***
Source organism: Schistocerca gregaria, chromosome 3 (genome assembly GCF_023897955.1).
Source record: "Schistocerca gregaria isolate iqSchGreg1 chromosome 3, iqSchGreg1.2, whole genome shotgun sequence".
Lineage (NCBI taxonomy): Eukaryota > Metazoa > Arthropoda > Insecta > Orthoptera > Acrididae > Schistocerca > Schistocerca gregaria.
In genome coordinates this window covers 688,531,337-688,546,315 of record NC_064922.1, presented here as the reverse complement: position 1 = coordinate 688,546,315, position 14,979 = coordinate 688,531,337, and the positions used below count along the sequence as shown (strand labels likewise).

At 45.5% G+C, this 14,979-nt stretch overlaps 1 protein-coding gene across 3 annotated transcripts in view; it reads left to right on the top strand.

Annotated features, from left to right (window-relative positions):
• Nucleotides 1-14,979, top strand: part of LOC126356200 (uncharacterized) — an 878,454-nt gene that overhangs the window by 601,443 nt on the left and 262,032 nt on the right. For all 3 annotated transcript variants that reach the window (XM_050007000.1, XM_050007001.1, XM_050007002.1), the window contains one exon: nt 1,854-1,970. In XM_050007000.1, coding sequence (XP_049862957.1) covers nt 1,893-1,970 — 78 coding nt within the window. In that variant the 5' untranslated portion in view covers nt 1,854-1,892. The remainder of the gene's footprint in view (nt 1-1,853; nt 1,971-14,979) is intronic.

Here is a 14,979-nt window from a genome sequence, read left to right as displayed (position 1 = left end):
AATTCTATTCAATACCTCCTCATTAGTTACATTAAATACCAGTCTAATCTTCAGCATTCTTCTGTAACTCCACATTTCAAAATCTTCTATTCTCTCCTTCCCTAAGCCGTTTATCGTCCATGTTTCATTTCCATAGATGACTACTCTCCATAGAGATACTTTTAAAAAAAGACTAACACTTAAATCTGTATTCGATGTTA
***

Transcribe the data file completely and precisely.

Source organism: Schistocerca gregaria, chromosome 3 (genome assembly GCF_023897955.1).
Source record: "Schistocerca gregaria isolate iqSchGreg1 chromosome 3, iqSchGreg1.2, whole genome shotgun sequence".
Lineage (NCBI taxonomy): Eukaryota > Metazoa > Arthropoda > Insecta > Orthoptera > Acrididae > Schistocerca > Schistocerca gregaria.
In genome coordinates this window covers 688,531,337-688,546,315 of record NC_064922.1, presented here as the reverse complement: position 1 = coordinate 688,546,315, position 14,979 = coordinate 688,531,337, and the positions used below count along the sequence as shown (strand labels likewise).

At 45.5% G+C, this 14,979-nt stretch overlaps 1 protein-coding gene across 3 annotated transcripts in view; it reads left to right on the top strand.

Annotated features, from left to right (window-relative positions):
• Nucleotides 1-14,979, top strand: part of LOC126356200 (uncharacterized) — an 878,454-nt gene that overhangs the window by 601,443 nt on the left and 262,032 nt on the right. For all 3 annotated transcript variants that reach the window (XM_050007000.1, XM_050007001.1, XM_050007002.1), the window contains one exon: nt 1,854-1,970. In XM_050007000.1, coding sequence (XP_049862957.1) covers nt 1,893-1,970 — 78 coding nt within the window. In that variant the 5' untranslated portion in view covers nt 1,854-1,892. The remainder of the gene's footprint in view (nt 1-1,853; nt 1,971-14,979) is intronic.

Here is a 14,979-nt window from a genome sequence, read left to right as displayed (position 1 = left end):
AATTCTATTCAATACCTCCTCATTAGTTACATTAAATACCAGTCTAATCTTCAGCATTCTTCTGTAACTCCACATTTCAAAATCTTCTATTCTCTCCTTCCCTAAGCCGTTTATCGTCCATGTTTCATTTCCATAGATGACTACTCTCCATAGAGATACTTTTAAAAAAAGACTAACACTTAAATCTGTATTCGATGTTA